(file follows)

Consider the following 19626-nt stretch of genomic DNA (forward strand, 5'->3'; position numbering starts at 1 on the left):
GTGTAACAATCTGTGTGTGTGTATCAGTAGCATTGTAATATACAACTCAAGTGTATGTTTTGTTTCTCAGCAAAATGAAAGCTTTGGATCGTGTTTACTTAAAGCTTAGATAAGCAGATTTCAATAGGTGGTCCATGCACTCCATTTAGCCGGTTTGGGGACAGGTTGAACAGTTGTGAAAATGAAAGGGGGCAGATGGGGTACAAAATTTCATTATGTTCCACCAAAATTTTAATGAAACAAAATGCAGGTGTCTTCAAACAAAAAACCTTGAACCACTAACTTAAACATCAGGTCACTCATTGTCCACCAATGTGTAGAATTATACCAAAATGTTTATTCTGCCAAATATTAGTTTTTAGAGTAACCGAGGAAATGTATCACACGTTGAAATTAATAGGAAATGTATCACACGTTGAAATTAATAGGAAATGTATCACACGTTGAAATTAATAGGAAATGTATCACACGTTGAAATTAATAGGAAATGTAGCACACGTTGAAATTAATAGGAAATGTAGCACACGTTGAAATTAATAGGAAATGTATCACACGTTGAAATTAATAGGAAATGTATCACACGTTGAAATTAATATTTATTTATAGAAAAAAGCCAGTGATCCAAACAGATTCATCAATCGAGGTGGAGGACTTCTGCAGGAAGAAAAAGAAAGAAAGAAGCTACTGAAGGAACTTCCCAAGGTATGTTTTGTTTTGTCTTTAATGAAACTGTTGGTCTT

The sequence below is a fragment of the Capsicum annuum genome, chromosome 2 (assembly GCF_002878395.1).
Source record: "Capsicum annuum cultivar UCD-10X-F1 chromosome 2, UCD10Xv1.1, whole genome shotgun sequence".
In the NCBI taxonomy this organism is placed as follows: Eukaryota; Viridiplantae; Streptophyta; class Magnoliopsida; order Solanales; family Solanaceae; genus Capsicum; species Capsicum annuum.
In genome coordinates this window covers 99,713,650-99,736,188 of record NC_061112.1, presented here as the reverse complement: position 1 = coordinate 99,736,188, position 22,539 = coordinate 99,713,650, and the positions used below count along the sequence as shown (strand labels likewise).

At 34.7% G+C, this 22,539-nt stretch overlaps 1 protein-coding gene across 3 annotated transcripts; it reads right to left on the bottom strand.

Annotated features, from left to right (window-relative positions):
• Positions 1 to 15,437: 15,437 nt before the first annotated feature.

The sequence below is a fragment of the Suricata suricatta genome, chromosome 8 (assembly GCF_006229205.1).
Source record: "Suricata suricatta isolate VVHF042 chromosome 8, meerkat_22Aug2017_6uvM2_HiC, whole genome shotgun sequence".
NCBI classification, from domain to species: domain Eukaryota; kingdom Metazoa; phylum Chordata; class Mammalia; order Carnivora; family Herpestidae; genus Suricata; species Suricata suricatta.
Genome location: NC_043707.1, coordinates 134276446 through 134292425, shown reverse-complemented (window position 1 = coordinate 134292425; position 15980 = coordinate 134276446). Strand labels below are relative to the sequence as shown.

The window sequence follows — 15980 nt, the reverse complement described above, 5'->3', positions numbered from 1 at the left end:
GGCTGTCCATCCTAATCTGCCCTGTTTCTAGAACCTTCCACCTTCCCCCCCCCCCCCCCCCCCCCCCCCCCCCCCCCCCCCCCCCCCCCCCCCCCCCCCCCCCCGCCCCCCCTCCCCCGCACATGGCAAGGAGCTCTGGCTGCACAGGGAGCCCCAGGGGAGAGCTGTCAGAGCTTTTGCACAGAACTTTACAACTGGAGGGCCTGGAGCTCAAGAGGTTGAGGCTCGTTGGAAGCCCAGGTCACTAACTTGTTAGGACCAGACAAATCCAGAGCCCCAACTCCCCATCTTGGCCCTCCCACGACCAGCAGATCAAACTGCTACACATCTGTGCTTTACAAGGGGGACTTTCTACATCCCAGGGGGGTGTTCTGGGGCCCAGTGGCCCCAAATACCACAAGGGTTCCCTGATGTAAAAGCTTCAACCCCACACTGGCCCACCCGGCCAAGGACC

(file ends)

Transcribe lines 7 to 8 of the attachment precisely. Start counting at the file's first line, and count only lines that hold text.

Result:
At 34.7% G+C, this 22,539-nt stretch overlaps 1 protein-coding gene across 3 annotated transcripts; it reads right to left on the bottom strand.

Annotated features, from left to right (window-relative positions):